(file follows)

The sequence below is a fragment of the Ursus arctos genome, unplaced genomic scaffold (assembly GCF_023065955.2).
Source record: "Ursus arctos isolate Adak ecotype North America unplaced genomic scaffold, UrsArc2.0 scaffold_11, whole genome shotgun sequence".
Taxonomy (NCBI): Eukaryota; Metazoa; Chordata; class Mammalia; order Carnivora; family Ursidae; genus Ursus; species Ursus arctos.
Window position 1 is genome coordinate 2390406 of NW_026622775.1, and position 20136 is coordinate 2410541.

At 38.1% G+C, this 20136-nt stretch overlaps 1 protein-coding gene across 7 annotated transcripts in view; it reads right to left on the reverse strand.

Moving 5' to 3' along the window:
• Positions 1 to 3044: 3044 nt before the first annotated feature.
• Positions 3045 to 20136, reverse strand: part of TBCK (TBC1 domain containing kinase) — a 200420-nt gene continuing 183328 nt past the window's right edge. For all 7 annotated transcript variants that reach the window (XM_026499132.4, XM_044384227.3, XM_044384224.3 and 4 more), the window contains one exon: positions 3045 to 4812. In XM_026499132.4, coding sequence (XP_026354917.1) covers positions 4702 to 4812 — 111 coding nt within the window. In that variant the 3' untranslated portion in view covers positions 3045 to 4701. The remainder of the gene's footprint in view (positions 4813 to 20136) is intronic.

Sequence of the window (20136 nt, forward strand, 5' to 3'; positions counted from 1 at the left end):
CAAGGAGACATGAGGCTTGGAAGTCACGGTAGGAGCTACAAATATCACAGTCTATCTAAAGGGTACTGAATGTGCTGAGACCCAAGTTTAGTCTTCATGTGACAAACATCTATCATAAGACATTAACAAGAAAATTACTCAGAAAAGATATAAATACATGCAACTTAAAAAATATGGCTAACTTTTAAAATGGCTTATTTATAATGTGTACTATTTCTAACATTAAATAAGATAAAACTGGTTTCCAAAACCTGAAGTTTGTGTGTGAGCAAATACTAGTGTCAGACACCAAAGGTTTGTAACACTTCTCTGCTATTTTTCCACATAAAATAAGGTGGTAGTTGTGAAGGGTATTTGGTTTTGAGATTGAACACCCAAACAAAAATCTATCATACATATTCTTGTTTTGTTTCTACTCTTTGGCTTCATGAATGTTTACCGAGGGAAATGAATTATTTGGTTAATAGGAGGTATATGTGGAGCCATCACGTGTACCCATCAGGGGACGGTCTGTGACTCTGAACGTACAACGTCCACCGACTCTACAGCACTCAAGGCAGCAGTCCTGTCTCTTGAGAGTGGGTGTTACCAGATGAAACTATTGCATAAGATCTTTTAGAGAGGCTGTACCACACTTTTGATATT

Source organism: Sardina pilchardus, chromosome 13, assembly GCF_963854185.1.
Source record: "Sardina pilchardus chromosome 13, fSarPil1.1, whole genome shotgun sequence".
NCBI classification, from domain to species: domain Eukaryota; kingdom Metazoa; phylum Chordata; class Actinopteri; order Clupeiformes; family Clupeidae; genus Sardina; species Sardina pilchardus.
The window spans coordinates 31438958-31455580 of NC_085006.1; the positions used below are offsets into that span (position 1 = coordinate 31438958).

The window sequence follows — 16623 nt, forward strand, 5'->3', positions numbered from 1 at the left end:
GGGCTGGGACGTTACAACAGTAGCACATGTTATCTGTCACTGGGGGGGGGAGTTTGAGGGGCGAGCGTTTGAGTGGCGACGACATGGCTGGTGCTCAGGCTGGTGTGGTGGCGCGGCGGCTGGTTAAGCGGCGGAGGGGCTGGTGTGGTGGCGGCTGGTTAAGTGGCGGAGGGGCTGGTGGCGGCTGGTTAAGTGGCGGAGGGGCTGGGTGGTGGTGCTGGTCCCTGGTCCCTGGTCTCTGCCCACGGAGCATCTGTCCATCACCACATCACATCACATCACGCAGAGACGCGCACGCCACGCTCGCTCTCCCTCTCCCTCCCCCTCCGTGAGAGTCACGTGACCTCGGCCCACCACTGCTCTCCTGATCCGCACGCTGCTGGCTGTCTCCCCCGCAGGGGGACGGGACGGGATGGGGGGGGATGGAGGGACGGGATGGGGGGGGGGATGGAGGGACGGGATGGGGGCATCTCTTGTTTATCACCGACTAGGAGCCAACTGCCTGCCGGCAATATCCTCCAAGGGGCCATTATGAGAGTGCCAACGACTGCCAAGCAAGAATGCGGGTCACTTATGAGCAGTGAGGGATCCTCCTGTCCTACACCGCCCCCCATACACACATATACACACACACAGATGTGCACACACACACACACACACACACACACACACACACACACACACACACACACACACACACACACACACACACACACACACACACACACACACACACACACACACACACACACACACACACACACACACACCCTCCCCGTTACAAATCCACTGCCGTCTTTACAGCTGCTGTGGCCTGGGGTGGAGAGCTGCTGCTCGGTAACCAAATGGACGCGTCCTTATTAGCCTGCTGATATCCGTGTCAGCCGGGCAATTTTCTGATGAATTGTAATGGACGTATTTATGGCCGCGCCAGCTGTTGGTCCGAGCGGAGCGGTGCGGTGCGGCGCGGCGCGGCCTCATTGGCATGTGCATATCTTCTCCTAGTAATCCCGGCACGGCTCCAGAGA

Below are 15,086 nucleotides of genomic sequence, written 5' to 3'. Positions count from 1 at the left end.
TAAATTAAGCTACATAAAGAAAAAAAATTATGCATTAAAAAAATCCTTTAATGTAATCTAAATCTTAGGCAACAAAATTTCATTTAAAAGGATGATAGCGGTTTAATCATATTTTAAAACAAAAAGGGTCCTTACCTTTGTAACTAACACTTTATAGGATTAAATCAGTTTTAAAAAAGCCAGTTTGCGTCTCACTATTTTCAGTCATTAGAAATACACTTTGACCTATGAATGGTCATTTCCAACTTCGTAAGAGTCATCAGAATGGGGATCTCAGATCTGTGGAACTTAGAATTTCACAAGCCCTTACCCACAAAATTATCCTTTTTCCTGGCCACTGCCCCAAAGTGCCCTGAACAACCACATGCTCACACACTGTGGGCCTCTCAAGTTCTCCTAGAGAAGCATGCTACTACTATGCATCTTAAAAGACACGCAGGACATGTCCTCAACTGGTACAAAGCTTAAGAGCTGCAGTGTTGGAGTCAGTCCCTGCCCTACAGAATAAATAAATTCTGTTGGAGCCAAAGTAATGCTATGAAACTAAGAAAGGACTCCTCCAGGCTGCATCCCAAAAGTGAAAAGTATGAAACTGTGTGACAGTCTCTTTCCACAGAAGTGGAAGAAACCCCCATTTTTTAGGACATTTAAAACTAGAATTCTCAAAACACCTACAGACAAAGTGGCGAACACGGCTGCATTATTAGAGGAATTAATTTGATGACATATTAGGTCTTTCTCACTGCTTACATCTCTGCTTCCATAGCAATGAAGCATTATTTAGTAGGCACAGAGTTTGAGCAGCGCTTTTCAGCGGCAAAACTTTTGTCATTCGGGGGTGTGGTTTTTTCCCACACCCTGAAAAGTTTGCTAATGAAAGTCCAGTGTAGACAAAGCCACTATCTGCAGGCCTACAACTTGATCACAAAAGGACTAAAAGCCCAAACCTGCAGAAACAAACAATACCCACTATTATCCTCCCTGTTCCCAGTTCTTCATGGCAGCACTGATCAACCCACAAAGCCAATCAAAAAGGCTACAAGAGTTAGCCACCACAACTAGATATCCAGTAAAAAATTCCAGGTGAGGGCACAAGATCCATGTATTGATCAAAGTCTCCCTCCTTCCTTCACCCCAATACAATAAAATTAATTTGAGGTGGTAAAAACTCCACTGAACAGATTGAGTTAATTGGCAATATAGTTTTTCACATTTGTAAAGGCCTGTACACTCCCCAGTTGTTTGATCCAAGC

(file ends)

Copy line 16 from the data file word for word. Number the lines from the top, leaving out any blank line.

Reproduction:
GGGCTGGGACGTTACAACAGTAGCACATGTTATCTGTCACTGGGGGGGGGAGTTTGAGGGGCGAGCGTTTGAGTGGCGACGACATGGCTGGTGCTCAGGCTGGTGTGGTGGCGCGGCGGCTGGTTAAGCGGCGGAGGGGCTGGTGTGGTGGCGGCTGGTTAAGTGGCGGAGGGGCTGGTGGCGGCTGGTTAAGTGGCGGAGGGGCTGGGTGGTGGTGCTGGTCCCTGGTCCCTGGTCTCTGCCCACGGAGCATCTGTCCATCACCACATCACATCACATCACGCAGAGACGCGCACGCCACGCTCGCTCTCCCTCTCCCTCCCCCTCCGTGAGAGTCACGTGACCTCGGCCCACCACTGCTCTCCTGATCCGCACGCTGCTGGCTGTCTCCCCCGCAGGGGGACGGGACGGGATGGGGGGGGATGGAGGGACGGGATGGGGGGGGGGATGGAGGGACGGGATGGGGGCATCTCTTGTTTATCACCGACTAGGAGCCAACTGCCTGCCGGCAATATCCTCCAAGGGGCCATTATGAGAGTGCCAACGACTGCCAAGCAAGAATGCGGGTCACTTATGAGCAGTGAGGGATCCTCCTGTCCTACACCGCCCCCCATACACACATATACACACACACAGATGTGCACACACACACACACACACACACACACACACACACACACACACACACACACACACACACACACACACACACACACACACACACACACACACACACACACACACACACACACACACACACACACACACACCCTCCCCGTTACAAATCCACTGCCGTCTTTACAGCTGCTGTGGCCTGGGGTGGAGAGCTGCTGCTCGGTAACCAAATGGACGCGTCCTTATTAGCCTGCTGATATCCGTGTCAGCCGGGCAATTTTCTGATGAATTGTAATGGACGTATTTATGGCCGCGCCAGCTGTTGGTCCGAGCGGAGCGGTGCGGTGCGGCGCGGCGCGGCCTCATTGGCATGTGCATATCTTCTCCTAGTAATCCCGGCACGGCTCCAGAGA